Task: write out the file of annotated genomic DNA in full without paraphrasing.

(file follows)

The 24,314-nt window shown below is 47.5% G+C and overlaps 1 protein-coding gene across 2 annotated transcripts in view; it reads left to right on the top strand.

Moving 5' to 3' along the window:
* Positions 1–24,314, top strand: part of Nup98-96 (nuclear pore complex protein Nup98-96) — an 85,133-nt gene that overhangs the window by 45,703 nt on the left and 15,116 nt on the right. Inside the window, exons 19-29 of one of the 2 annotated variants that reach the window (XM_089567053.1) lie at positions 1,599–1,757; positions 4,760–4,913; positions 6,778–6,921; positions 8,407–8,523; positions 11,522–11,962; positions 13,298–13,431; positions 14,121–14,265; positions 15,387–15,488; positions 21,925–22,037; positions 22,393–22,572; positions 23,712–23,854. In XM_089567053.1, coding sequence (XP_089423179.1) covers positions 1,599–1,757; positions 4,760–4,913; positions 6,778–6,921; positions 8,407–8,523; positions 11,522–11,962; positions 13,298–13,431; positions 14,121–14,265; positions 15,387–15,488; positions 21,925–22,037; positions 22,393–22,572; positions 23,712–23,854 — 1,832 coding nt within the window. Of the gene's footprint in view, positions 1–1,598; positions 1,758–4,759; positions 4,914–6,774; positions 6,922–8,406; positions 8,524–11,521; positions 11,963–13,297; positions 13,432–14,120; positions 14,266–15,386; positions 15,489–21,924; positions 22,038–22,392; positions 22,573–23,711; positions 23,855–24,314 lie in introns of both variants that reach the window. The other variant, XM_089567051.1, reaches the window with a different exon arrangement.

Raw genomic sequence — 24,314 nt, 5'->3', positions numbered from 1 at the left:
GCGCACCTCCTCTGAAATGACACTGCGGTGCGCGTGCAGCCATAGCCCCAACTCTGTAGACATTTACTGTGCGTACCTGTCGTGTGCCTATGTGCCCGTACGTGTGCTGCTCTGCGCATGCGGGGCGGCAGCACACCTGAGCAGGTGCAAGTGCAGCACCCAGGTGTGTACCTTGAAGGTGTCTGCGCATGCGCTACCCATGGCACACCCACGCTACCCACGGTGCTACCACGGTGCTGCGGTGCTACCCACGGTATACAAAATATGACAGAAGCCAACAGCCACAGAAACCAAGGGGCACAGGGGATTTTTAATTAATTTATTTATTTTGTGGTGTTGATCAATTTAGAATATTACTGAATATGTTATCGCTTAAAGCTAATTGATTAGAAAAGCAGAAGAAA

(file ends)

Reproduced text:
The 24,314-nt window shown below is 47.5% G+C and overlaps 1 protein-coding gene across 2 annotated transcripts in view; it reads left to right on the top strand.

Moving 5' to 3' along the window:
* Positions 1–24,314, top strand: part of Nup98-96 (nuclear pore complex protein Nup98-96) — an 85,133-nt gene that overhangs the window by 45,703 nt on the left and 15,116 nt on the right. Inside the window, exons 19-29 of one of the 2 annotated variants that reach the window (XM_089567053.1) lie at positions 1,599–1,757; positions 4,760–4,913; positions 6,778–6,921; positions 8,407–8,523; positions 11,522–11,962; positions 13,298–13,431; positions 14,121–14,265; positions 15,387–15,488; positions 21,925–22,037; positions 22,393–22,572; positions 23,712–23,854. In XM_089567053.1, coding sequence (XP_089423179.1) covers positions 1,599–1,757; positions 4,760–4,913; positions 6,778–6,921; positions 8,407–8,523; positions 11,522–11,962; positions 13,298–13,431; positions 14,121–14,265; positions 15,387–15,488; positions 21,925–22,037; positions 22,393–22,572; positions 23,712–23,854 — 1,832 coding nt within the window. Of the gene's footprint in view, positions 1–1,598; positions 1,758–4,759; positions 4,914–6,774; positions 6,922–8,406; positions 8,524–11,521; positions 11,963–13,297; positions 13,432–14,120; positions 14,266–15,386; positions 15,489–21,924; positions 22,038–22,392; positions 22,573–23,711; positions 23,855–24,314 lie in introns of both variants that reach the window. The other variant, XM_089567051.1, reaches the window with a different exon arrangement.

Raw genomic sequence — 24,314 nt, 5'->3', positions numbered from 1 at the left:
GCGCACCTCCTCTGAAATGACACTGCGGTGCGCGTGCAGCCATAGCCCCAACTCTGTAGACATTTACTGTGCGTACCTGTCGTGTGCCTATGTGCCCGTACGTGTGCTGCTCTGCGCATGCGGGGCGGCAGCACACCTGAGCAGGTGCAAGTGCAGCACCCAGGTGTGTACCTTGAAGGTGTCTGCGCATGCGCTACCCATGGCACACCCACGCTACCCACGGTGCTACCACGGTGCTGCGGTGCTACCCACGGTATACAAAATATGACAGAAGCCAACAGCCACAGAAACCAAGGGGCACAGGGGATTTTTAATTAATTTATTTATTTTGTGGTGTTGATCAATTTAGAATATTACTGAATATGTTATCGCTTAAAGCTAATTGATTAGAAAAGCAGAAGAAA